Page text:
An Open Letter to Secretary Hillary Clinton

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A photo of myself inside of the Senate chambers at the Idaho Capitol Building in 2011. Photo courtesy of Jordan Rosengrant

By: Paola Aguilar

The first time I heard your name, I was in the first grade and my mom was telling me that maybe someday I could be like you. At the age of 6, there was so much that I still didn’t know, but I knew that you were a person I could look up to. I always strived to be at the top of my class and didn’t let anyone tell me I couldn’t be. My peers called me bossy and teachers asked me to give other kids a chance to answer their questions. None of this fazed me. As soon as I knew who you were, I saw a successful woman who worked hard to fight for every American, every chance that she got. If you could do it, so can I.

When I was a senior in high school, I realized that my passion for social justice issues would best be utilized in public service. When I started my college career, I decided my major would be political science and since then, I wanted to become a United States Senator. If I didn’t know about you and other successful women in politics, I’m not sure that I would have known that I could have a career in politics. I am thankful that I had someone to look up to.

Ever since you lost the 2008 election, I was anxiously waiting for you to announce your second run for the presidency. When you announced your candidacy in April 2015, I cried out of joy and excitement. I completely fangirled with my best friends and we talked for hours about how great it would be when you were finally president. The thought of a female president was so realistic to me in that moment that I didn’t know what to do with myself.

Throughout your campaign, you faced criticisms left and right about just about everything but you never faltered. You stayed on message and kept working. You debated men who interrupted you, talked over you, and who even threw insults your way. You stayed calm, level-headed, and on message. You put up with what women have to cope with on a regular basis but you did it in the public eye and you did it with such grace.

Even in a red state like Idaho, I still carried my water bottle around campus that was covered in your campaign’s bumper stickers. I proudly wore my hat with the beautiful “H” logo your campaign used. I even saw Bill speak at a rally in Spokane on your behalf. I was proud to support you and everything that you stood for. I was so excited for my nieces and nephews to know a woman president and know that women can truly do anything they want to do.

On Election Day, I wore a white blazer in honor of our suffragettes and as the symbol of a great achievement toward gender equality that I hoped would happen that night. I spent the day phone banking, canvassing, talking to voters, and finally sat down and watched the results come in with my closest friends when the polls closed.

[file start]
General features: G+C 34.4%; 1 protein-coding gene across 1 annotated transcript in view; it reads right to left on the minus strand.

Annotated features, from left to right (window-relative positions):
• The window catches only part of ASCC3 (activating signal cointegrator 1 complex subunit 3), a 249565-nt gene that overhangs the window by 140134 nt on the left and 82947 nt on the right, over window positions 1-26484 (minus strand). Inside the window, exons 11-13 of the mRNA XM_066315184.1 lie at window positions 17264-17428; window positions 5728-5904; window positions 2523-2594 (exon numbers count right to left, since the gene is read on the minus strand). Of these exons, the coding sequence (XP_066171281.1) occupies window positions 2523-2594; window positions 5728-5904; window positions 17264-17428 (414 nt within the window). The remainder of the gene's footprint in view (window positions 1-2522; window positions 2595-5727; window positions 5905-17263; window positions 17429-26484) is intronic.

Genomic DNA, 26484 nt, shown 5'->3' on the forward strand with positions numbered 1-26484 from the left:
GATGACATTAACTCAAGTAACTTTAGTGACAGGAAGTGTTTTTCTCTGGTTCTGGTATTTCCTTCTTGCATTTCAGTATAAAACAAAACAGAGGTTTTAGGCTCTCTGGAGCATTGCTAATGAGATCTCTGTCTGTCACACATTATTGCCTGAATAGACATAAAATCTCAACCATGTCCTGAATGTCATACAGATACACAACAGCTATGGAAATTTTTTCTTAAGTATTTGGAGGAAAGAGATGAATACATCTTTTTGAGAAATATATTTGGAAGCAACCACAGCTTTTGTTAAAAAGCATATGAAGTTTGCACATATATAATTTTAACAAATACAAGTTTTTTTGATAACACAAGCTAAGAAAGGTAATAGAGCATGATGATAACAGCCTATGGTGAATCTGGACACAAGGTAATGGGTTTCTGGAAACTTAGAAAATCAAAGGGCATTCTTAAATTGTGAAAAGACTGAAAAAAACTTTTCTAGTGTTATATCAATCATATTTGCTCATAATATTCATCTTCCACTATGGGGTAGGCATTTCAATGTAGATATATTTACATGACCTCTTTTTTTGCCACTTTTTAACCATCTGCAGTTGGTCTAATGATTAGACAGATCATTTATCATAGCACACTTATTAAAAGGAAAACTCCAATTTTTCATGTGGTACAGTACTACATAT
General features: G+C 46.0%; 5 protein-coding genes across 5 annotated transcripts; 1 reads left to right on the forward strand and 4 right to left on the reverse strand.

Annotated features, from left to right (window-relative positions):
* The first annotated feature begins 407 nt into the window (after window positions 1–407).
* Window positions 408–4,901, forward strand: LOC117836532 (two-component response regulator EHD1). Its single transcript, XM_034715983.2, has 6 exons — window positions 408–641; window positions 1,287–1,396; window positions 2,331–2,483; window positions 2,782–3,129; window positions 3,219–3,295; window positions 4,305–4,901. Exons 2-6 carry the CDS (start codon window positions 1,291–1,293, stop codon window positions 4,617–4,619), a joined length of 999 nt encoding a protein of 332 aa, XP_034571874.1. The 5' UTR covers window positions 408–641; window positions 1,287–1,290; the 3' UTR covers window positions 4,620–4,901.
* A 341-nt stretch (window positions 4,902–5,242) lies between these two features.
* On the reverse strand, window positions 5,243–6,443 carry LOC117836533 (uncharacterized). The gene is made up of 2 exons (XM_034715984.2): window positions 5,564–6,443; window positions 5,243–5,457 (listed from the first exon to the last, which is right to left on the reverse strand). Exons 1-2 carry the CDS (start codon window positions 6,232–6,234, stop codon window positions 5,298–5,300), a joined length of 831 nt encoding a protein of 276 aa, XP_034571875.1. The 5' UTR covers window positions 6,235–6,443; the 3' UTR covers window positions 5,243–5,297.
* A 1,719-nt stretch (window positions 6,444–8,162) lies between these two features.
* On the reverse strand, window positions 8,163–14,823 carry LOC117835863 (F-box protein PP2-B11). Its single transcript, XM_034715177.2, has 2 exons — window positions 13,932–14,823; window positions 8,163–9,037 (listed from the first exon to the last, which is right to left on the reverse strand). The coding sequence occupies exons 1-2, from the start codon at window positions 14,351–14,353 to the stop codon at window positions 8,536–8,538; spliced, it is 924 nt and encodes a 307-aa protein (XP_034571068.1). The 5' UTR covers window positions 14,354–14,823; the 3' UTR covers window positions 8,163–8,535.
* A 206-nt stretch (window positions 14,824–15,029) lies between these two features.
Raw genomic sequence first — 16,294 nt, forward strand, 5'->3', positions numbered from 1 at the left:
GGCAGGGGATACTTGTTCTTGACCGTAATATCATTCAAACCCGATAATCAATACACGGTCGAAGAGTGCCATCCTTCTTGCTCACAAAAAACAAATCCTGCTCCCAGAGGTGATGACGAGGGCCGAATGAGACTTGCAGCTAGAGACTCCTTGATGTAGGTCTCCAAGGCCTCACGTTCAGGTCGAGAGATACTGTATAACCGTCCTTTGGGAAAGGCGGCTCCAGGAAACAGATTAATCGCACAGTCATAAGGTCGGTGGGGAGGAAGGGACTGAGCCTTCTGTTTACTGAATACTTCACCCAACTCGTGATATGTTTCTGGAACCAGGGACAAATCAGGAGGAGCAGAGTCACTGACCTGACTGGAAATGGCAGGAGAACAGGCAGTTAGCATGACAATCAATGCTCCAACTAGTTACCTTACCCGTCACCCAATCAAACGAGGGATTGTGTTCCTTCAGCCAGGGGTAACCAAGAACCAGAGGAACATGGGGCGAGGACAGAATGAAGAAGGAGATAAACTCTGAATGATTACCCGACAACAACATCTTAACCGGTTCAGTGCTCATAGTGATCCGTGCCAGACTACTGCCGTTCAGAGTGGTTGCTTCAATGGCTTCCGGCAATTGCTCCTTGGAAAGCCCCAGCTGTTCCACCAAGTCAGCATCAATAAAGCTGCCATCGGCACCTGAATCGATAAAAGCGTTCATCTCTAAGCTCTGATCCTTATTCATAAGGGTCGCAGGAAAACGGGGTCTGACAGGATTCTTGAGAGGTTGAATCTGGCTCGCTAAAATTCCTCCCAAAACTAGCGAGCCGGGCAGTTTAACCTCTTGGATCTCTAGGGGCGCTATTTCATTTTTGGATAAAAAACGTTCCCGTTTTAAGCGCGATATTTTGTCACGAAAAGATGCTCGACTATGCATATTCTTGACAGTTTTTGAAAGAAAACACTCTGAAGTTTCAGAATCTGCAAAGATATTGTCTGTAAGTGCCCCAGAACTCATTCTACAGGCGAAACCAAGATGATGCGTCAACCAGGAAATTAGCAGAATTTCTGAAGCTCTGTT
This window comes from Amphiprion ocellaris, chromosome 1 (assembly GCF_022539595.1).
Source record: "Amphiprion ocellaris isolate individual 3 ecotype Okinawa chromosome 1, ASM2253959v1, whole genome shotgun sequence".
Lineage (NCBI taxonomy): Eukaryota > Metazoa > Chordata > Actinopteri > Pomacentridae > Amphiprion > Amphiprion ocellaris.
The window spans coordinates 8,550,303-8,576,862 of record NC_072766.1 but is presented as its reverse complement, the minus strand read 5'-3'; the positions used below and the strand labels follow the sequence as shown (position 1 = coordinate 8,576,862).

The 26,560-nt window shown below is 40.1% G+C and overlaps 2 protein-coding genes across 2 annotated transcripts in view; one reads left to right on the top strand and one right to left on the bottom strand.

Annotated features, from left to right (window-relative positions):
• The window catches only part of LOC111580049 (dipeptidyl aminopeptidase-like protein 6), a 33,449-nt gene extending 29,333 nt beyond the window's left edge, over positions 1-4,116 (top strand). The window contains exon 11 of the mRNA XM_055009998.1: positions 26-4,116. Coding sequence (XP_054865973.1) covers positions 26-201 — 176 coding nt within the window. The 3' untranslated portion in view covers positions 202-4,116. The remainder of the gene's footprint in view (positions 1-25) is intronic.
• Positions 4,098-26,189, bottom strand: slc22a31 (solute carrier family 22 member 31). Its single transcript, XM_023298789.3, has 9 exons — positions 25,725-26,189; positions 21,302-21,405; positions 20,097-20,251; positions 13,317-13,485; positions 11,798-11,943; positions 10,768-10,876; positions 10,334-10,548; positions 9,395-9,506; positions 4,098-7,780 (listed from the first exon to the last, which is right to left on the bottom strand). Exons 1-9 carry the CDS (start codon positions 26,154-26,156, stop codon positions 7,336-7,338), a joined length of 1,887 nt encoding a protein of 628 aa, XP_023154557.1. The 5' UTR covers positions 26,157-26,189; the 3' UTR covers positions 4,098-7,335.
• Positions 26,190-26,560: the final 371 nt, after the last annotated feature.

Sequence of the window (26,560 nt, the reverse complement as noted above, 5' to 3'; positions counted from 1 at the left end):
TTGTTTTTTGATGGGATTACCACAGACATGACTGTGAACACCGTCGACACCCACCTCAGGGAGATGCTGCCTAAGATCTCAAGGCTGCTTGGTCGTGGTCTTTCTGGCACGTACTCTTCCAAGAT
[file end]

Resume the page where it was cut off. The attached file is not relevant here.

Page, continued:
As the night went on, we all watched the television in despair as states that should have turned blue turned red; and the possibility of having our first woman president was shrinking. When the race was officially called, I was completely heartbroken to see that you had lost the race.

By the time I watched your concession speech the next morning, I was in need of some comfort. Something to tell me that everything was going to be okay. Something to tell me that all of my friends and family were going to be okay. So I watched you give possibly the best speech I’ve ever seen in the most peaceful and solemn tone. You weren’t angry like I was, your eyes weren’t swollen from crying all night like mine were, you were put together and you still gave me hope even when I was feeling completely hopeless. Just when I started to have think that I could never become President not just because of my gender but also because of my race, you said, “Never stop believing that fighting for what is right is worth it,” and that’s something I will never forget.

I thank you for giving me the inspiration to live my life the way that I want to regardless of what gender norms were being placed on me. Thank you for always fighting for what you believe in and showing me that I can do it too regardless of what anyone says to me. Thank you for never giving up and running for president a second time even when it would have been easy to settle for all of your accomplishments thus far, you still kept fighting. Thank you for being an example of grace even when you were up against the most explicitly misogynistic attacks. Thank you for standing up for minority communities and truly listening to us and our needs. Most of all, thank you for selflessly dedicating your life to helping others.

While your campaign may not have ended the way that so many of us wanted, I know that our fight for social justice is definitely not over. For me, you have given me so much hope, inspiration, and the belief that one day I will accomplish my dream of serving in the United States Senate and maybe even serve as president. It’s my hope that I won’t be the first to shatter the highest glass ceiling, but if I am, it’s because of the path that you and so many women before you have paved to the Oval Office.

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